Charlotte, NC. On the drive here from Raleigh (about 150 miles), I saw 5 billboards
advertising 3 different hospitals. One hospital (Alamance General) had 3 separate
billboards in a 20 mile stretch. [By the way, what ever happened to the “make all the
billboards go away” national program that Lady Bird Johnson started in the 60’s??] I
found myself wondering, “Just why do hospitals advertise?”
Let’s say that you are walking across a street and the proverbial run-away, out-of-control
truck hits you, knocking you silly. Onlookers call 9-1-1, and, as you are being carted off
to a hospital, you ponder your choices, Hospital Pepsi or Hospital Coke? Oh, I know, I
remember that billboard showing me extremely satisfied customers of Alamance General
– I want to go there. Ambulance driver, take me to Alamance General, stat!!
Of course, this scenario is all wrong. Virtually no one chooses one particular hospital
over another, especially in an emergency situation. Even in the case of elective surgery,
very few patients choose the hospital – the decision is typically made by the doctor, and
that decision is based on where the doctor has privileges – essentially it is a non-decision.
But the advertising continues. In my home area of northern Virginia, for example, the
major medical facility, a “non-profit,” INOVA Health System, spends millions annually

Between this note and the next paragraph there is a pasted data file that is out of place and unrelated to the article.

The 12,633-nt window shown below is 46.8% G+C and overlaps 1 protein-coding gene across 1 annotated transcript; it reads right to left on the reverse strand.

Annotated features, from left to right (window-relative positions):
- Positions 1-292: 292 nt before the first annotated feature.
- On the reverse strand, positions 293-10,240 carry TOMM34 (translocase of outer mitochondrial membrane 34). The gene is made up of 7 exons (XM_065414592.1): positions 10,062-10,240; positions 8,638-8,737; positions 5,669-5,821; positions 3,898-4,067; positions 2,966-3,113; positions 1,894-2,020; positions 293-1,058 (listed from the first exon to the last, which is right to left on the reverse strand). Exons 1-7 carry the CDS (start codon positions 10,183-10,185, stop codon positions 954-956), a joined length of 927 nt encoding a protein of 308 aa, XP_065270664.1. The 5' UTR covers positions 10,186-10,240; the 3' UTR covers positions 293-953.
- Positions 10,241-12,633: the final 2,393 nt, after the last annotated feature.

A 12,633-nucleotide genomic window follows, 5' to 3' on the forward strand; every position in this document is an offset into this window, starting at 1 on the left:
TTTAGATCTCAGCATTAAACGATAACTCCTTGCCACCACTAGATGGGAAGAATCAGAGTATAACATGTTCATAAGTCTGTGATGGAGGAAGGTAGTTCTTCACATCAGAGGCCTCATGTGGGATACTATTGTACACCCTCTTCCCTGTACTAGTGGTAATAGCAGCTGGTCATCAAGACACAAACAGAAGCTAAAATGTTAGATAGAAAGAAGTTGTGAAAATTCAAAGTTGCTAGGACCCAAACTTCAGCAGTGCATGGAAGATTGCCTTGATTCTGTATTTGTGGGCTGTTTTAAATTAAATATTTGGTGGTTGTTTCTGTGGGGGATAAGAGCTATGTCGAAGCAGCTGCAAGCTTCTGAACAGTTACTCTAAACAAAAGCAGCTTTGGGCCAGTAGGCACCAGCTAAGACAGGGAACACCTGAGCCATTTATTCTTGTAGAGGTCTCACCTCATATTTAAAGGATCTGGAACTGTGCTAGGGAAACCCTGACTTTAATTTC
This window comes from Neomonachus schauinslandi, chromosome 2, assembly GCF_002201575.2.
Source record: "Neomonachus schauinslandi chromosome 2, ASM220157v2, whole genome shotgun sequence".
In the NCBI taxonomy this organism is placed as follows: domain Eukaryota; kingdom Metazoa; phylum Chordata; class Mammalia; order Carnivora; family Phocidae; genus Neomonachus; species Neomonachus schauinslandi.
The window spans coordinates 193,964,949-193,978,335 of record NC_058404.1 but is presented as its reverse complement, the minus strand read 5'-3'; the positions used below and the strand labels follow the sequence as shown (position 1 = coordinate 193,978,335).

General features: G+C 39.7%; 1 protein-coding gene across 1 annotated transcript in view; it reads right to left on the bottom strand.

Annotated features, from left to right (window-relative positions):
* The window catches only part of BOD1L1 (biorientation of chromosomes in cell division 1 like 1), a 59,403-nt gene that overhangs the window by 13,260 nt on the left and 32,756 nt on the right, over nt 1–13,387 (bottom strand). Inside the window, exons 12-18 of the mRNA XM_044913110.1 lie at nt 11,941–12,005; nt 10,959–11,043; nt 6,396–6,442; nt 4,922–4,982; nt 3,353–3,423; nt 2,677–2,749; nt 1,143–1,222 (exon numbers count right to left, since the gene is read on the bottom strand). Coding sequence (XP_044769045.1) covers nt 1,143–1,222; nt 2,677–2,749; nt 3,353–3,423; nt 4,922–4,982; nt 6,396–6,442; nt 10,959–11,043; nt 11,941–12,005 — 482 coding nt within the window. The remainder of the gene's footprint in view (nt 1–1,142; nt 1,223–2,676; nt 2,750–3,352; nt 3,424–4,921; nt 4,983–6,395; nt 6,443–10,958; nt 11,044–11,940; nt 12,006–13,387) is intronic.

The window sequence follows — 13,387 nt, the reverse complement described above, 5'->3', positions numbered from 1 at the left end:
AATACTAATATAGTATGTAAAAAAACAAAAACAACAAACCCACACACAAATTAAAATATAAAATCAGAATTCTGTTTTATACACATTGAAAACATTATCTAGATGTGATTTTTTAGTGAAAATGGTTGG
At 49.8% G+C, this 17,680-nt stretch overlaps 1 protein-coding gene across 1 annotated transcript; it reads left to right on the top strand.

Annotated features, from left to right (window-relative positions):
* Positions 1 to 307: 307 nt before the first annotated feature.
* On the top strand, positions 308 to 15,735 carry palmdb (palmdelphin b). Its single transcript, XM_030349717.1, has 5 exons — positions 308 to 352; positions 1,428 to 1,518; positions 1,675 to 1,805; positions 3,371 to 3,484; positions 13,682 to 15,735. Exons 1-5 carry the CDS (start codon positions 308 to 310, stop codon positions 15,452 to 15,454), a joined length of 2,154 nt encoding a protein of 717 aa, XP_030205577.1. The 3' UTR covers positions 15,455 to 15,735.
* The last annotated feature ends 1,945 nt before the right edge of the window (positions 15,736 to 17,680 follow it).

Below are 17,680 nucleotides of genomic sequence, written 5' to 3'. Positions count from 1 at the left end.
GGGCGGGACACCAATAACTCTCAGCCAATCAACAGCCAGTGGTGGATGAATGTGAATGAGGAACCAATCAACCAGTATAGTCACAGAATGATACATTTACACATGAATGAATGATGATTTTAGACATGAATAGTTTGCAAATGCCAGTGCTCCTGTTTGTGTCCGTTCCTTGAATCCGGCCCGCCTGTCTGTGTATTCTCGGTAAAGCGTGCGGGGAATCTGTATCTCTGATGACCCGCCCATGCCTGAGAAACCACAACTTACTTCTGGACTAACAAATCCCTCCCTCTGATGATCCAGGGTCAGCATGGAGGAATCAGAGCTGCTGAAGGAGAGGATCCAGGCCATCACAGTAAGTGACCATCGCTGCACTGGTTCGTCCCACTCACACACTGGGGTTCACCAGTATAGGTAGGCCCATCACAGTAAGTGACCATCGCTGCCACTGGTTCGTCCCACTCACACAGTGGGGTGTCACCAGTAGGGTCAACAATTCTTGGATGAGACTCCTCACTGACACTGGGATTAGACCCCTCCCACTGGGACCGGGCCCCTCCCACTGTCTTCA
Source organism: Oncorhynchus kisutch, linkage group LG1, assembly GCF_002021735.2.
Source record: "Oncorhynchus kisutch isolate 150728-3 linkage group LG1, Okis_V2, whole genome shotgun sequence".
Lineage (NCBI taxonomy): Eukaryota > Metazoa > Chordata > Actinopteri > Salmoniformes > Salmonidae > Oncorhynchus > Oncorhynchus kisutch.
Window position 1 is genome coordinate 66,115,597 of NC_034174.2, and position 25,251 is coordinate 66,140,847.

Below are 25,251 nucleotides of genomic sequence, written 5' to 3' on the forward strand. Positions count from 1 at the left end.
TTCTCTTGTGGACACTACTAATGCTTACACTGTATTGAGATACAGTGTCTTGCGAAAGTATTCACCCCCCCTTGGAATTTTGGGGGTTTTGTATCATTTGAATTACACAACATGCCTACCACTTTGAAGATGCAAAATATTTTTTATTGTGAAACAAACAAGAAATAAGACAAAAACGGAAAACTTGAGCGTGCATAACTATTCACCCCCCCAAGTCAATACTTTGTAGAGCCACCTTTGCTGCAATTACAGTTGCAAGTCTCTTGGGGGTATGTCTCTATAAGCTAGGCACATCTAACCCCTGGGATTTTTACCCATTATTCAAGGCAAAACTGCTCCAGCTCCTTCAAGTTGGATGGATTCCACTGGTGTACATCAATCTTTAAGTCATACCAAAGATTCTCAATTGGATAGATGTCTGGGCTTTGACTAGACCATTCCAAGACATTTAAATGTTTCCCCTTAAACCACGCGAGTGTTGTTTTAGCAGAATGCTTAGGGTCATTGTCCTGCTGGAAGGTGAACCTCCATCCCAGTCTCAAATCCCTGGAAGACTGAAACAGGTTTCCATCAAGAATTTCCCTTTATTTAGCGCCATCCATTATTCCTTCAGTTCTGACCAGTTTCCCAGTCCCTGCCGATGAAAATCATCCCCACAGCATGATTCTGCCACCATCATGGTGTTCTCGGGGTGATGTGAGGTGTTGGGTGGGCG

touting their latest Heart and Vascular Institute. Their new facility “offers innovative and
comprehensive cardiac services to all of its patients in a soothing and peaceful
environment.” Or at least so says their latest newsletter. There is even a concierge and
“soft wood paneling, natural light and water features to create a healing environment
designed to enhance recovery.” 132 of the 156 rooms in this new cardiac facility are
private, and there are computer and information resource centers available for all patients
Across the river, just 5 miles away in Washington, DC, George Washington University
hospital (the place where President Reagan was taken when he was shot) has its own
marketing department. They now have the same hyper-expensive equipment in their own
new cardiac facility, including brochures next to each bed, asking “Are You Bored?”
These promise a cure for “hospital boredom” by offering high speed internet and feature
film DVD service “right at your bedside.” The big-time, must-have equipment which all
these hospitals tout is a surgical robot, the da Vinci Surgical System, which allows
cardiac surgeons to perform intricate heart surgery using robotic arms guided remotely
using video from miniature cameras inside the patient’s body. A surgeon in Virginia can
theoretically operate on a patient in Spokane using da Vinci, if both hospitals have
invested the BIG bucks in the system.
One can argue that what we really have is a 21st century arms race, where hospitals now
are in the role of superpowers. One hospital advertises simply because another has done
so. One spends millions to purchase the latest and greatest medical equipment, only
because its neighbor has done so. If Alamance does it, we gotta do it. And you, my
friends, now understand part of the reason why medical costs continue to skyrocket.
I thought you might like to know.